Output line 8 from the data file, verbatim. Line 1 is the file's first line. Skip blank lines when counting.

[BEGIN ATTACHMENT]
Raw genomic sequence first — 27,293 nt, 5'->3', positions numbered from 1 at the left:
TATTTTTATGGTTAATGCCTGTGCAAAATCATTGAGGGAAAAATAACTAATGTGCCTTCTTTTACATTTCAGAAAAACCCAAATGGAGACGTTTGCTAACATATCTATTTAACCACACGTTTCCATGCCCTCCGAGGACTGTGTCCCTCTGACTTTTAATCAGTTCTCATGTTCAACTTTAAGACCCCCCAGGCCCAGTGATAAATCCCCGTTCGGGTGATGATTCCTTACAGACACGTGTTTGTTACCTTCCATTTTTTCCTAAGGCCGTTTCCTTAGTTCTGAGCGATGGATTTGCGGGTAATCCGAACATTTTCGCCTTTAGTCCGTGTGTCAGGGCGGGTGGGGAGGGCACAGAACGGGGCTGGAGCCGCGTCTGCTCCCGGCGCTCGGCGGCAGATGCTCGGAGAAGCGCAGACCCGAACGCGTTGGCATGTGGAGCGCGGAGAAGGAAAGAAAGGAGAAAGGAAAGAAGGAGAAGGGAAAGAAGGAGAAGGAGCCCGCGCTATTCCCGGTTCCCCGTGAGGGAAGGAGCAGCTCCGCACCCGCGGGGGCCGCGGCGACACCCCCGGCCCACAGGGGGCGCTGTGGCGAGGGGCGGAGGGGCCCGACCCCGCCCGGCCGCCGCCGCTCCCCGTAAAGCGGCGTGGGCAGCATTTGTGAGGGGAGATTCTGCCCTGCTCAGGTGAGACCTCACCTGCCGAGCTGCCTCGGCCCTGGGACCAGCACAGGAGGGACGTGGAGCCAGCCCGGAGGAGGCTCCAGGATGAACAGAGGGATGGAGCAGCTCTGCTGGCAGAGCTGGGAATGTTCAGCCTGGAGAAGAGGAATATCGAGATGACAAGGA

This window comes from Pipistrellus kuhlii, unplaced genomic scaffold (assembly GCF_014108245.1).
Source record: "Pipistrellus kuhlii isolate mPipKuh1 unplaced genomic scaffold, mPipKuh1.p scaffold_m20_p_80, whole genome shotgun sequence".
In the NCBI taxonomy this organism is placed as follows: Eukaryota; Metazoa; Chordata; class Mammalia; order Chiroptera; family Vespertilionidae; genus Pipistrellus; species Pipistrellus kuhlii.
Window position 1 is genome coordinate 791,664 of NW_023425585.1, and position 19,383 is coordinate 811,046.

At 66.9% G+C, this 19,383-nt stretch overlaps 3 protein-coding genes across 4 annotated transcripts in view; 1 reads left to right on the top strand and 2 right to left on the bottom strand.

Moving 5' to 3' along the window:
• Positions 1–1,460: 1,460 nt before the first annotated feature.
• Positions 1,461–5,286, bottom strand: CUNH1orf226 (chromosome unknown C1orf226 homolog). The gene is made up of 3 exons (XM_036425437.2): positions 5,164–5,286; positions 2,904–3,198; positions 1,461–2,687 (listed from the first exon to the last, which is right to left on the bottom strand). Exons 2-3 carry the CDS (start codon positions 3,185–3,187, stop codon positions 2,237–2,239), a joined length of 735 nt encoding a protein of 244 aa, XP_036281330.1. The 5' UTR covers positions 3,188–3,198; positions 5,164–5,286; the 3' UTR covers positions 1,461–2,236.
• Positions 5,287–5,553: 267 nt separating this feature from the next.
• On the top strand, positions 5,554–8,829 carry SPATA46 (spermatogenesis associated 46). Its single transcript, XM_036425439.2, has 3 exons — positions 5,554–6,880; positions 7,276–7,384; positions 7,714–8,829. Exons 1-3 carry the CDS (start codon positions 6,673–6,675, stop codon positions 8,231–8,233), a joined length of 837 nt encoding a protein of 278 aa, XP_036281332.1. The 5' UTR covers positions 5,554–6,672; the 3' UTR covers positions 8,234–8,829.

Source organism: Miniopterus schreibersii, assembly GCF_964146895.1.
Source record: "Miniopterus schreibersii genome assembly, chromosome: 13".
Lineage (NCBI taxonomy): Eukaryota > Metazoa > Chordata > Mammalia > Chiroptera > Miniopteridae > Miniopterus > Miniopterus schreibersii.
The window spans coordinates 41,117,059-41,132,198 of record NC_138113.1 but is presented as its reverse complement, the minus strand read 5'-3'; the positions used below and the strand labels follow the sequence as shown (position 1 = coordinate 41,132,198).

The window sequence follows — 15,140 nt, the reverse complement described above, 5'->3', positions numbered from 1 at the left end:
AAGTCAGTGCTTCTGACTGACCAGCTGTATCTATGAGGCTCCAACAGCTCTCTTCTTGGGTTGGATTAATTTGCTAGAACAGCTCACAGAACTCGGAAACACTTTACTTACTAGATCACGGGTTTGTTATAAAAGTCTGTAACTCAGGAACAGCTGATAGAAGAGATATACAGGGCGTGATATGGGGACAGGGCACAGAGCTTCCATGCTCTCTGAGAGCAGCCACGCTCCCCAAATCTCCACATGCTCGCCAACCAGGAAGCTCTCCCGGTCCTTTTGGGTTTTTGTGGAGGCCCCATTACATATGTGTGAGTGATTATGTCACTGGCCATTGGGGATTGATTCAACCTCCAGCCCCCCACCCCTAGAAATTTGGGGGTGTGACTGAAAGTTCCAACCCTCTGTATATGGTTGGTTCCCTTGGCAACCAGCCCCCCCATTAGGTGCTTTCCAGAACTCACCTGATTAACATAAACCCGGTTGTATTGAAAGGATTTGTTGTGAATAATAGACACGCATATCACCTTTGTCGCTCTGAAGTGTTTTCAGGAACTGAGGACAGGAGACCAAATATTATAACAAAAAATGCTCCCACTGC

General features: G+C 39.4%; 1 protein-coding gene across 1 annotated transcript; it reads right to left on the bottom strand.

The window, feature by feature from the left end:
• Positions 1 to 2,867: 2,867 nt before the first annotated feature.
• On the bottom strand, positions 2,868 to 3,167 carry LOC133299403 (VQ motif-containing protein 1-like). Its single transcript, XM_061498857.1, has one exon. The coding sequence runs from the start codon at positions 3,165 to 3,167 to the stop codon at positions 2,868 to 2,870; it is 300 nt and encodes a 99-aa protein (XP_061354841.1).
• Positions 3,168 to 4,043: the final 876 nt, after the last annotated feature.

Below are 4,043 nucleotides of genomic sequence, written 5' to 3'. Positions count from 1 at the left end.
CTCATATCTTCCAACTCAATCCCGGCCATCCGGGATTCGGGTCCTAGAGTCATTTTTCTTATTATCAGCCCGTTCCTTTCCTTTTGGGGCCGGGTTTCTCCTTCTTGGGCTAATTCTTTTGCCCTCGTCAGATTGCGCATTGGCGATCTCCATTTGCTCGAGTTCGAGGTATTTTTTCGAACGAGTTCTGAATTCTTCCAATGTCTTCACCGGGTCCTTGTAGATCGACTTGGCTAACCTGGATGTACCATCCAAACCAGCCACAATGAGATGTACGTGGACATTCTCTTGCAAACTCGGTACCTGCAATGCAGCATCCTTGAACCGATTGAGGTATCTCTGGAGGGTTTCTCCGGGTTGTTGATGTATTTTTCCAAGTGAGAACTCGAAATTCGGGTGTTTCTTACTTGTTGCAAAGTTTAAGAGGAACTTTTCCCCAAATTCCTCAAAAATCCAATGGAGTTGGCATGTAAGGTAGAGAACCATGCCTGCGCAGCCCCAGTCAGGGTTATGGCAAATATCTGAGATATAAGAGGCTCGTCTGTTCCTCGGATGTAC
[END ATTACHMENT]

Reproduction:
Moving 5' to 3' along the window: